What You — And Your Teenage Daughter — Need To Know About PCOS
When you’re talking teen girls, and talking hormones, it’s hard to know what’s normal and what’s worthy of further investigation.
And that’s why getting diagnosis and treatment for a condition called PCOS — Poly Cystic Ovarian Syndrome — can be so tricky, even though it’s something that an estimated 1 in 10 women in the UK suffer from.
‘It’s something that is diagnosed really badly and often not picked up as not enough is understood about the condition, and the fact that it can present in many different ways — not everyone will have all the same symptoms, and some people may only have one of them,’ says Dr Amalia Annaradnam of the London Hormone Clinic.
‘PCOS is a condition that’s related to an imbalance in your hormone levels which stems from a genetic predisposition in women to be insulin resistant,’ she explains.
(In case you missed the biology lesson on what insulin is and what it does….Insulin is a hormone that’s produced by the pancreas, usually in response to you eating something that raises your blood sugar levels. Insulin’s role is to lower the level of sugar in the bloodstream, help the body store that sugar in your liver, fat and muscles, and also regulate your body's metabolism of carbohydrates, fats, and proteins. So in the great scheme of things, it’s quite important.)
‘When you have PCOS, it’s not because of something you eat or do, it’s down to the fact that genetically your body does not respond to the insulin that is being produced in your pancreas, and so your body produces more insulin.’
As all of the hormones in the body are interconnected, high levels of insulin have a knock-on effect on the other hormones.
‘Excess insulin drives up testosterone and DHEA (often known as male hormones or androgens) and that’s what causes some of the symptoms that are associated with the condition,’ explains Dr Annaradnam.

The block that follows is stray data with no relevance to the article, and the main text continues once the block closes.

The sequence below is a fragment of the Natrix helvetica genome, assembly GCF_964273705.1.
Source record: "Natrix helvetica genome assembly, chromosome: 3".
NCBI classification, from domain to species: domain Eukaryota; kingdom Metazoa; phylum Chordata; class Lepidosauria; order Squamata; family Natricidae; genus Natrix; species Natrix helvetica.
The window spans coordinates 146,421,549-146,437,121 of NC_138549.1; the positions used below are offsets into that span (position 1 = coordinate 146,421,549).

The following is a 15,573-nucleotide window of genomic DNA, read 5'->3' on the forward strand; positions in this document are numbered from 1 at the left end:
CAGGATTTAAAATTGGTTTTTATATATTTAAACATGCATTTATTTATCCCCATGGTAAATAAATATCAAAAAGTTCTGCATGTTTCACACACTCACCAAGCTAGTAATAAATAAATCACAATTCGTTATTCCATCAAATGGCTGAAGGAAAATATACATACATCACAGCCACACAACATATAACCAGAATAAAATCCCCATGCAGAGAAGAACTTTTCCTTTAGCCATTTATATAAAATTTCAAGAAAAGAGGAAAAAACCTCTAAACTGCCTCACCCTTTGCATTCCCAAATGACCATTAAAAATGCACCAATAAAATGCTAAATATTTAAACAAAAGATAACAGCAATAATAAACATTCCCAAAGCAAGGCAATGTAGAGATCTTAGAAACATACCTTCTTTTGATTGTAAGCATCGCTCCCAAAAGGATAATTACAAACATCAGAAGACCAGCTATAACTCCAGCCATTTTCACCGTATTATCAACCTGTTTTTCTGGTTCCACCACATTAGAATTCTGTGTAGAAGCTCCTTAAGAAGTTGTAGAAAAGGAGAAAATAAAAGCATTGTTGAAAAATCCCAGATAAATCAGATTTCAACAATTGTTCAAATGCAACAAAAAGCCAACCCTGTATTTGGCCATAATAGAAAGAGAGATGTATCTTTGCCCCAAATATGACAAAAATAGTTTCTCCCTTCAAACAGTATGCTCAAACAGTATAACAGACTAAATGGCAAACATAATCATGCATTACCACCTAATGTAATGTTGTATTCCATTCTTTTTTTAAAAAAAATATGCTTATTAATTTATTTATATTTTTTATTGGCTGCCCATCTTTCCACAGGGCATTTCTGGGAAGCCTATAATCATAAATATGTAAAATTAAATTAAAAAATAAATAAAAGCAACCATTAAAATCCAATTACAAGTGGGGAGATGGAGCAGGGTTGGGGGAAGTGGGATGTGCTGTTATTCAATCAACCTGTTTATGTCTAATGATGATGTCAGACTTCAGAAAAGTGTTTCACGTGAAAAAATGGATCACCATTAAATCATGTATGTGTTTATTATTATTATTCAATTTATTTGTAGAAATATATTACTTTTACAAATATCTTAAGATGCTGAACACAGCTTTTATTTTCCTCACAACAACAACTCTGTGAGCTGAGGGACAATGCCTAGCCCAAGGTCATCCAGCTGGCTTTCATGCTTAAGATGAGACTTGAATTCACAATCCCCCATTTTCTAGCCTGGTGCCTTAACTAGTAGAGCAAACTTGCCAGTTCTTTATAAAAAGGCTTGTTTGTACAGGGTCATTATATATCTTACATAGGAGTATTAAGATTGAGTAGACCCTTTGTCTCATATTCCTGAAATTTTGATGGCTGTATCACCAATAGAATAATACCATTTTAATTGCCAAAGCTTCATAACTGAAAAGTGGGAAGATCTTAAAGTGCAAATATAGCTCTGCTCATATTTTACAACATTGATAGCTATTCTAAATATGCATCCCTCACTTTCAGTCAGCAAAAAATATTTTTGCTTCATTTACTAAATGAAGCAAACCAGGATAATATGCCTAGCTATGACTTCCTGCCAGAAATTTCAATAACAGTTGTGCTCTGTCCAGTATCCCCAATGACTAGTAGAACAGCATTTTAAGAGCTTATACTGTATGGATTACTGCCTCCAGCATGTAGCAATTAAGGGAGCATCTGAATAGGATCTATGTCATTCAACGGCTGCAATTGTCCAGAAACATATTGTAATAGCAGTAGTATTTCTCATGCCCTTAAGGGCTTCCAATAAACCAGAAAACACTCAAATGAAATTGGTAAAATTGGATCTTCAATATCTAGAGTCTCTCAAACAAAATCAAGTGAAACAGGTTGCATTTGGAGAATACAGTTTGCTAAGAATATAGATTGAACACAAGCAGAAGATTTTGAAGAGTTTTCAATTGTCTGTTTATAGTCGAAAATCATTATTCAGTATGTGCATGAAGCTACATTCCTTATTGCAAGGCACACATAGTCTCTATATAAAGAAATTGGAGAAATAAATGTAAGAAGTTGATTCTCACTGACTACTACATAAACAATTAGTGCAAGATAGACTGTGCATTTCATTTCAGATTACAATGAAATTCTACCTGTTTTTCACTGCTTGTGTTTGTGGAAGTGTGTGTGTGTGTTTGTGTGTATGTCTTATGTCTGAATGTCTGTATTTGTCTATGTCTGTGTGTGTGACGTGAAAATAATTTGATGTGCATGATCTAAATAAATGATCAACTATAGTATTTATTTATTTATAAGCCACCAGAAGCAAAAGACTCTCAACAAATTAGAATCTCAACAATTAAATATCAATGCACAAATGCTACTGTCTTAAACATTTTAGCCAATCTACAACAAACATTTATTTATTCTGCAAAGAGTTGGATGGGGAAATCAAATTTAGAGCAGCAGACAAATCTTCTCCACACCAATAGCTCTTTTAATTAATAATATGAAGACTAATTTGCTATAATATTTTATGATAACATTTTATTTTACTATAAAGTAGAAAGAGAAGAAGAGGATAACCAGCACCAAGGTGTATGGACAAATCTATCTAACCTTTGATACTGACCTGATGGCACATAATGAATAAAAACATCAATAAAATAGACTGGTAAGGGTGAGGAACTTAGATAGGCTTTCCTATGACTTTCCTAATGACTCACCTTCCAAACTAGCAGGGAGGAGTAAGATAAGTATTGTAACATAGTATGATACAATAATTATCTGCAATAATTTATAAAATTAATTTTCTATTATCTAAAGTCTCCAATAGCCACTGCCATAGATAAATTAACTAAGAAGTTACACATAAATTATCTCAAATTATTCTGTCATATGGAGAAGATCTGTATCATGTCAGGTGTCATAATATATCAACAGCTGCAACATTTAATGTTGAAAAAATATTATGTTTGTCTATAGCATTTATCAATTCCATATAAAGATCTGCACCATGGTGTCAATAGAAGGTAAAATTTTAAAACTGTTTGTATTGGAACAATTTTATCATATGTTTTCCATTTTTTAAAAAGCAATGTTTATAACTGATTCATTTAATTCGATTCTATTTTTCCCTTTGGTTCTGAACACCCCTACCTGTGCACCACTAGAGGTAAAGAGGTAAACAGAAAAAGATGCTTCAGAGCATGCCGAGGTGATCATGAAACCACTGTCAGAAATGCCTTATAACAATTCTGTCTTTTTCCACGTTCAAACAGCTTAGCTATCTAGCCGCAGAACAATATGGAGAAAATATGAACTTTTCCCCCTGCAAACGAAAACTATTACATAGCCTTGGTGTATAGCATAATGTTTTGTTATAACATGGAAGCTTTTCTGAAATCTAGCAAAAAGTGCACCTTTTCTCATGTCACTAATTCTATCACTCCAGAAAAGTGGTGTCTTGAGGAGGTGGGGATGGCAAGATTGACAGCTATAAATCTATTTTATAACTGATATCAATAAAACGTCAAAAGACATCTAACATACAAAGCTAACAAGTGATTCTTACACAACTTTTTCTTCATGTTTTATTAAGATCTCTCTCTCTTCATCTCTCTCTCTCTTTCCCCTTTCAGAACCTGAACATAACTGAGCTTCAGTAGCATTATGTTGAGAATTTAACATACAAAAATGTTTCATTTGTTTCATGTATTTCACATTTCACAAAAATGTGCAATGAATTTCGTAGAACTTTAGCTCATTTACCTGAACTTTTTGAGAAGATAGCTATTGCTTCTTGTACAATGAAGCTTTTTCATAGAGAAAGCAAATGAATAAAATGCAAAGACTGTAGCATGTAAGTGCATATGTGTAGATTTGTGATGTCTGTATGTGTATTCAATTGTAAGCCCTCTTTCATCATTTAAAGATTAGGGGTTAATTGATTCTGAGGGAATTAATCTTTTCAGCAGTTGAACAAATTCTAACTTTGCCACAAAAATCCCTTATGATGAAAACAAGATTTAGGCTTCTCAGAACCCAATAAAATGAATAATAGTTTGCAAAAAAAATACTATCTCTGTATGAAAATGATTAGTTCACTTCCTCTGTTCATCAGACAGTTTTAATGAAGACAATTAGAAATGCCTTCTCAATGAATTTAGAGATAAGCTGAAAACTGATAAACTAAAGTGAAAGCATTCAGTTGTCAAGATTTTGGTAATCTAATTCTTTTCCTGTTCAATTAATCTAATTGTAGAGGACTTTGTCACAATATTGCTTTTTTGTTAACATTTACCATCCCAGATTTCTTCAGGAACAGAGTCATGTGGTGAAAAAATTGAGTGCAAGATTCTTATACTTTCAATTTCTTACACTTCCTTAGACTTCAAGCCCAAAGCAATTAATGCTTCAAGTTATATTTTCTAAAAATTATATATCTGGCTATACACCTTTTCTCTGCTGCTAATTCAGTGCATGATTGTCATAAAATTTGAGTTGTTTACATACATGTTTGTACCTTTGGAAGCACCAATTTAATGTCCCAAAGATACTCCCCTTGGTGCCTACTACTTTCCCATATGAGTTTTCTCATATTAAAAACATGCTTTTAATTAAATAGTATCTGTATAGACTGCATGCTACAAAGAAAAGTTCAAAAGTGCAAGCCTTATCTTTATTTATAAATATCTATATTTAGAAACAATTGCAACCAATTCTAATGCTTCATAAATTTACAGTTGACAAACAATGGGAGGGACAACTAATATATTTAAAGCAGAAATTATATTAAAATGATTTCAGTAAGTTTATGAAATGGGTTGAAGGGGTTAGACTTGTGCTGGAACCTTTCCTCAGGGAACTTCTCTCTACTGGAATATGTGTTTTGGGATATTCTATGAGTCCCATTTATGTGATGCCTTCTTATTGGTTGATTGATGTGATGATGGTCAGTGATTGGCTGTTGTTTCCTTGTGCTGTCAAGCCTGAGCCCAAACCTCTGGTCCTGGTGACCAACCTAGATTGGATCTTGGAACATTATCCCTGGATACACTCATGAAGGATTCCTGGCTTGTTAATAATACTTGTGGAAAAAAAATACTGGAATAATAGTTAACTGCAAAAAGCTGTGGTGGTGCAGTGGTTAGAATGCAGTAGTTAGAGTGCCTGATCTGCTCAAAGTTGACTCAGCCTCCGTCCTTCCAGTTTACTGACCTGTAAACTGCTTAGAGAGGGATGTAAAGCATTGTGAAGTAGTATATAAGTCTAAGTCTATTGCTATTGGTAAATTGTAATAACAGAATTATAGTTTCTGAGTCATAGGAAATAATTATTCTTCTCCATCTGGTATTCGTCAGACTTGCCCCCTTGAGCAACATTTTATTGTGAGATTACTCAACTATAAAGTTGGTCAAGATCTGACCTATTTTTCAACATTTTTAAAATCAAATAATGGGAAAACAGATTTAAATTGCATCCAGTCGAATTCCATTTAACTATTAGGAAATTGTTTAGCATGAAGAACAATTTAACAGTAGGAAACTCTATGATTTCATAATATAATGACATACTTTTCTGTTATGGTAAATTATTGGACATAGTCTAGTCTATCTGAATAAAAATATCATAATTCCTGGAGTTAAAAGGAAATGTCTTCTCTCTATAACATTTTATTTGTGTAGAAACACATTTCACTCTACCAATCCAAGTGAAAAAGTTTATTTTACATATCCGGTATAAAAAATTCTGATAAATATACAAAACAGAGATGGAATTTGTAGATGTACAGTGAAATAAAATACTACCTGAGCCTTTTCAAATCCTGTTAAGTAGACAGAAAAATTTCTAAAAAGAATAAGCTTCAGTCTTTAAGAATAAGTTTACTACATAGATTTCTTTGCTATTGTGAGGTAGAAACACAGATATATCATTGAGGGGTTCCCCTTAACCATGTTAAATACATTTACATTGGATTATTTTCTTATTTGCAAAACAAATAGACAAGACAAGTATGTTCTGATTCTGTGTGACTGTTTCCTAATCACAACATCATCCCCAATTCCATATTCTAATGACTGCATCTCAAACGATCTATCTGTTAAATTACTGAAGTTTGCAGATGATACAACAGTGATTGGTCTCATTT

‘Symptoms of PCOS include irregular or absent periods, acne, excess hair on the face, arms or nipples, thinning of the hair on the head, weight gain, and difficulty losing weight, as well as multiple small cysts on the ovaries [which give the syndrome its name], which can be seen via an ultrasound,’ says London-based GP, Dr Zoe Watson. ‘But as irregular periods can be quite normal in teenagers who have just started having periods, as can acne, one of the key things is actually noticing and questioning the symptoms, which I think can be harder for teens as they might be embarrassed to talk about it.’
Dr Claire Ashley, a GP from Bristol who has PCOS herself agrees that it can take ‘several months, if not longer, to ovulate regularly and develop a regular cycle’ but if, a year after starting her periods, your daughter still doesn’t have a regular cycle, and has any of the other symptoms, it might be worth getting things checked out.
Dr Watson says that if you do suspect PCOS, it’s not actually that hard to diagnose.
‘The diagnostic criteria for PCOS that we use in medicine is called the Rotterdam Criteria, which essentially states if you have two out of the three diagnostic criteria then you have PCOS - those three things are: absent or irregular periods; evidence of raised androgen levels (excess body hair, acne etc - or indeed a blood test which shows raised androgen levels): polycystic ovaries seen on ultrasound scan.’